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A bad mood may help your brain when it comes to everyday tasks: UW study

They found a bad mood can help some people’s executive functioning, such as their ability to focus attention, manage time and prioritize tasks
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University of Waterloo
Photo from The University of Waterloo.

A new study out of the University of Waterloo indicates being in a funk can help your brain with everyday tasks.

Tara McAuley, a UW psychology professor, and Martyn S. Gabel, a PhD candidate, did the research.

They looked at whether our emotional reactivity shaped how mood influences the kinds of thinking skills we need to navigate the demands and stresses of everyday life.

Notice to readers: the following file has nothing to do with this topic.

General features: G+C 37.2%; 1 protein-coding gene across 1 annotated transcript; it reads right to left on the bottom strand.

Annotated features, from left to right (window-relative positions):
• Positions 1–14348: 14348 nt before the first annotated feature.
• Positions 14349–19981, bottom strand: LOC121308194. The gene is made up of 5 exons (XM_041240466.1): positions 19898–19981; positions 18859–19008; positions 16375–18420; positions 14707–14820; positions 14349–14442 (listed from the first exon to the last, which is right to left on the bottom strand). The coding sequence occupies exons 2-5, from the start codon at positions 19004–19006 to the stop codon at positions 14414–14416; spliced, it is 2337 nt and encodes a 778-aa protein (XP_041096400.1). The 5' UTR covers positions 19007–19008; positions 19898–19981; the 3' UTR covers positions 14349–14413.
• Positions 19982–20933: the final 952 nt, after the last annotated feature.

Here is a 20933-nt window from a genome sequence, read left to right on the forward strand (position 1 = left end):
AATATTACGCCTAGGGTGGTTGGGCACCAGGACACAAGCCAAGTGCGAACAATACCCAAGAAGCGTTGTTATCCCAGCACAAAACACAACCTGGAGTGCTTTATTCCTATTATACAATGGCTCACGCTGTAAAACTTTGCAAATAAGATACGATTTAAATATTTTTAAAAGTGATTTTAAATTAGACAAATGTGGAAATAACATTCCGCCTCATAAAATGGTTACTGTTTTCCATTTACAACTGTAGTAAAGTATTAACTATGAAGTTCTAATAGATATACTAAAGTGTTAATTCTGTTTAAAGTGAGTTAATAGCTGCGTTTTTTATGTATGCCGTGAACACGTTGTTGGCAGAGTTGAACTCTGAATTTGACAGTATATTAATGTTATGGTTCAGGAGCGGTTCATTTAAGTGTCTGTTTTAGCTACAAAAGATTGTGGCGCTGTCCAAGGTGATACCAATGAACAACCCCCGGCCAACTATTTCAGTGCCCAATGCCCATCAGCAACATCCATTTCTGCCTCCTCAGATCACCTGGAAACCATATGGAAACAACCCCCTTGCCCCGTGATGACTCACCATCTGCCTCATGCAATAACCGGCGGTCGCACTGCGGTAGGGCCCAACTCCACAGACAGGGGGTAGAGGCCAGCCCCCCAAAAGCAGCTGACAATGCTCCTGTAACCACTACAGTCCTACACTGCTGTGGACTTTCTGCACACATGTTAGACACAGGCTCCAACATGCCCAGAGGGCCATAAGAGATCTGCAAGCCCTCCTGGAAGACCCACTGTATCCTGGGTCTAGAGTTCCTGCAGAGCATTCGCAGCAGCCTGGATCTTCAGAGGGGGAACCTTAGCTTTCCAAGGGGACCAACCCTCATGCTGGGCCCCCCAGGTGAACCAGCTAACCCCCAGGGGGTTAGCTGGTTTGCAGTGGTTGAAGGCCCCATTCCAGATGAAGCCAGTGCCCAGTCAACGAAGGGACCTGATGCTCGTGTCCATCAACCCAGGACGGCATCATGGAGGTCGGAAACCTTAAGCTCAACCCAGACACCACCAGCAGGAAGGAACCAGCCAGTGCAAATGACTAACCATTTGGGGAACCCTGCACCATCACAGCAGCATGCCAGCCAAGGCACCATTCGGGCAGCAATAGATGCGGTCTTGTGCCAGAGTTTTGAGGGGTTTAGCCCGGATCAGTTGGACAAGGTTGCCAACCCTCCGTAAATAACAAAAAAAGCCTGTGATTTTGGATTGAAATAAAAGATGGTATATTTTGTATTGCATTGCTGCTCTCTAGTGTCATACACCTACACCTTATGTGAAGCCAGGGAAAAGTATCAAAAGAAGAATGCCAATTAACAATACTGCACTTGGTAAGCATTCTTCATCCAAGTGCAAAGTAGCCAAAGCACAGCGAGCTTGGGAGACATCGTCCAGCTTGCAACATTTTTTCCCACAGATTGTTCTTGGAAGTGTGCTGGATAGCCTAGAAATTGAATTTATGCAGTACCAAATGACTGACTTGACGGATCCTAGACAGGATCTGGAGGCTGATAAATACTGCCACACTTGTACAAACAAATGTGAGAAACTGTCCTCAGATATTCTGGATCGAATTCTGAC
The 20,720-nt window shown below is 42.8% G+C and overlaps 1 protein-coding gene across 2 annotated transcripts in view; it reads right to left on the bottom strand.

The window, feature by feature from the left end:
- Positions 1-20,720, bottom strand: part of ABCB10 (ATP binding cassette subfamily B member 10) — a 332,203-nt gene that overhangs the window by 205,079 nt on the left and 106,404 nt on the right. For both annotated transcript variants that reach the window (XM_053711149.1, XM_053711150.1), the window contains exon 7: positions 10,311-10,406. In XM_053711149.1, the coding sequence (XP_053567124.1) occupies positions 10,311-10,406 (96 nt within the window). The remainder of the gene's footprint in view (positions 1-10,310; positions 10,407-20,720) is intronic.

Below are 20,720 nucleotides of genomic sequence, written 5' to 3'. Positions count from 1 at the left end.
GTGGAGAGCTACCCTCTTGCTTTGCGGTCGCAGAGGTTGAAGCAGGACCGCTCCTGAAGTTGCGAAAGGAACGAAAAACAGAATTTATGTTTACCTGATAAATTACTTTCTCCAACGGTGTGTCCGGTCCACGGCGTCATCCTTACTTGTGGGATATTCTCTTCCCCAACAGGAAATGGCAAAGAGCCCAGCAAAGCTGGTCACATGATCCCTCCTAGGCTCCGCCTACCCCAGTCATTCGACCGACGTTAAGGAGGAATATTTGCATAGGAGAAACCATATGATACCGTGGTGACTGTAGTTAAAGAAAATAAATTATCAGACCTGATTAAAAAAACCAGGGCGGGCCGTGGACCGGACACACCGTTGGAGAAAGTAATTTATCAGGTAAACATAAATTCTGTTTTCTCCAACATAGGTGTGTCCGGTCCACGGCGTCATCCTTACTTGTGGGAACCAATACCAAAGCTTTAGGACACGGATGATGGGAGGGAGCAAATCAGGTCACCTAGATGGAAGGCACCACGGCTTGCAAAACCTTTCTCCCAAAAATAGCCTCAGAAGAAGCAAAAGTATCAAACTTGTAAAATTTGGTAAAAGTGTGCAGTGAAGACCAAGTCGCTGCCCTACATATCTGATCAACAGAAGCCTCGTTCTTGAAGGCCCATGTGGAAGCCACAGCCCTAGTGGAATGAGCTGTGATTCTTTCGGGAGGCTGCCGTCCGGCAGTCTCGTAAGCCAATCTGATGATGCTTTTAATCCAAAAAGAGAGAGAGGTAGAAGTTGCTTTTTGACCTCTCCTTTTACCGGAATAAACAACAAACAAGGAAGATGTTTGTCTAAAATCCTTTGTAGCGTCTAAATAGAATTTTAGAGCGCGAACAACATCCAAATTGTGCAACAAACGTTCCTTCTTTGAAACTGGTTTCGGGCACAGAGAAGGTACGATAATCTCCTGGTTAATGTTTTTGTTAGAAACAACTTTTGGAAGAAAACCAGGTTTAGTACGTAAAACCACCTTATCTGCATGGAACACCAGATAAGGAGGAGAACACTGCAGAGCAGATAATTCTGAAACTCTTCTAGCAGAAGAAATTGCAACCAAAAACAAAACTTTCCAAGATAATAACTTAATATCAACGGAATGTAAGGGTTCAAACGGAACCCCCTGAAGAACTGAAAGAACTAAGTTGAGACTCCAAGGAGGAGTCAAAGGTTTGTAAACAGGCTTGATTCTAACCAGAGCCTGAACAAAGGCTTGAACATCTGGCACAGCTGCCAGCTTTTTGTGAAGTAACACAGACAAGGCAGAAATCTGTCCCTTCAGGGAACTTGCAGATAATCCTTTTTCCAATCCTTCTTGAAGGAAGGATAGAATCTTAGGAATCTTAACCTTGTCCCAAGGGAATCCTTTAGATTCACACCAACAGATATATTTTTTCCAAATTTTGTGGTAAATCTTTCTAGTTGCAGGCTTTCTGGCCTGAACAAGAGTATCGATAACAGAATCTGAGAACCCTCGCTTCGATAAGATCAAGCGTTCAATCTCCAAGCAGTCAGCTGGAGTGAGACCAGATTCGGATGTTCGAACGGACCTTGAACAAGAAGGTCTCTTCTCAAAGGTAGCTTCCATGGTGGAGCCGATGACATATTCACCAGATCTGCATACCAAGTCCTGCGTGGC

Emotional reactivity is defined as the sensitivity, intensity and duration of our emotional responses associated with our mood.

McAuley and Gabel found a bad mood can help some people’s executive functioning, such as their ability to focus attention, manage time and prioritize tasks.

"Our results show that there are some people for whom a bad mood may actually hone the kind of thinking skills that are important for everyday life," said McAuley.

"People shouldn’t interpret the results as saying it’s fine to fly off the handle or overreact, or to be grouchy," she added.

"We know that emotional reactivity differs from person to person starting at a very early age and that these individual differences have implications for mental health later in development."

Their research is published in the journal, Personality & Individual Differences



Blair Adams

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